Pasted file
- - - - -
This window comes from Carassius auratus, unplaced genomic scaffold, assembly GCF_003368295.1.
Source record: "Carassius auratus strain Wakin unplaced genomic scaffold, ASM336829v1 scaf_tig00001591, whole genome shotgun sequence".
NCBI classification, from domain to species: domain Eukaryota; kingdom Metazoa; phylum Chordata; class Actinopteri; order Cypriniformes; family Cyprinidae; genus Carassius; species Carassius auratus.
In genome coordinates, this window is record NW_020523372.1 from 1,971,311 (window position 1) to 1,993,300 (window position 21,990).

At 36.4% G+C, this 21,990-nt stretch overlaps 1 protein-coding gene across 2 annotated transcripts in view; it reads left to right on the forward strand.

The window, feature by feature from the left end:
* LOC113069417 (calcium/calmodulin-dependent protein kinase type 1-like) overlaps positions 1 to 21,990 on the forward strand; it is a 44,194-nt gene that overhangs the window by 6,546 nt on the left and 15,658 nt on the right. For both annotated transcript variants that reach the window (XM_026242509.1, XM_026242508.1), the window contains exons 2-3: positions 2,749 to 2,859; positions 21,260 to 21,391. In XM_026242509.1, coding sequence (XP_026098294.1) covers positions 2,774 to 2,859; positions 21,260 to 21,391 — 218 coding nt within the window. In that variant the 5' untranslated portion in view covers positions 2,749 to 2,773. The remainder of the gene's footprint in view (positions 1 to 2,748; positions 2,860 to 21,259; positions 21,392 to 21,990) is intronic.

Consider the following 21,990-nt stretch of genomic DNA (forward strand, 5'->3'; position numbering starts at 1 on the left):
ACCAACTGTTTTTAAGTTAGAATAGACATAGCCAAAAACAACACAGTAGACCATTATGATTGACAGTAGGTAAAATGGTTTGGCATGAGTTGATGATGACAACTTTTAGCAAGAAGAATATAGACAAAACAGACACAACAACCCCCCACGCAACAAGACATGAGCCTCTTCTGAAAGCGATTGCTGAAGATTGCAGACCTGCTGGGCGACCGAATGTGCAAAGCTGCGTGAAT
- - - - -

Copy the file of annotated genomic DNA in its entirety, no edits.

This window comes from Carassius auratus, unplaced genomic scaffold, assembly GCF_003368295.1.
Source record: "Carassius auratus strain Wakin unplaced genomic scaffold, ASM336829v1 scaf_tig00001591, whole genome shotgun sequence".
NCBI classification, from domain to species: domain Eukaryota; kingdom Metazoa; phylum Chordata; class Actinopteri; order Cypriniformes; family Cyprinidae; genus Carassius; species Carassius auratus.
In genome coordinates, this window is record NW_020523372.1 from 1,971,311 (window position 1) to 1,993,300 (window position 21,990).

At 36.4% G+C, this 21,990-nt stretch overlaps 1 protein-coding gene across 2 annotated transcripts in view; it reads left to right on the forward strand.

The window, feature by feature from the left end:
* LOC113069417 (calcium/calmodulin-dependent protein kinase type 1-like) overlaps positions 1 to 21,990 on the forward strand; it is a 44,194-nt gene that overhangs the window by 6,546 nt on the left and 15,658 nt on the right. For both annotated transcript variants that reach the window (XM_026242509.1, XM_026242508.1), the window contains exons 2-3: positions 2,749 to 2,859; positions 21,260 to 21,391. In XM_026242509.1, coding sequence (XP_026098294.1) covers positions 2,774 to 2,859; positions 21,260 to 21,391 — 218 coding nt within the window. In that variant the 5' untranslated portion in view covers positions 2,749 to 2,773. The remainder of the gene's footprint in view (positions 1 to 2,748; positions 2,860 to 21,259; positions 21,392 to 21,990) is intronic.

Consider the following 21,990-nt stretch of genomic DNA (forward strand, 5'->3'; position numbering starts at 1 on the left):
ACCAACTGTTTTTAAGTTAGAATAGACATAGCCAAAAACAACACAGTAGACCATTATGATTGACAGTAGGTAAAATGGTTTGGCATGAGTTGATGATGACAACTTTTAGCAAGAAGAATATAGACAAAACAGACACAACAACCCCCCACGCAACAAGACATGAGCCTCTTCTGAAAGCGATTGCTGAAGATTGCAGACCTGCTGGGCGACCGAATGTGCAAAGCTGCGTGAAT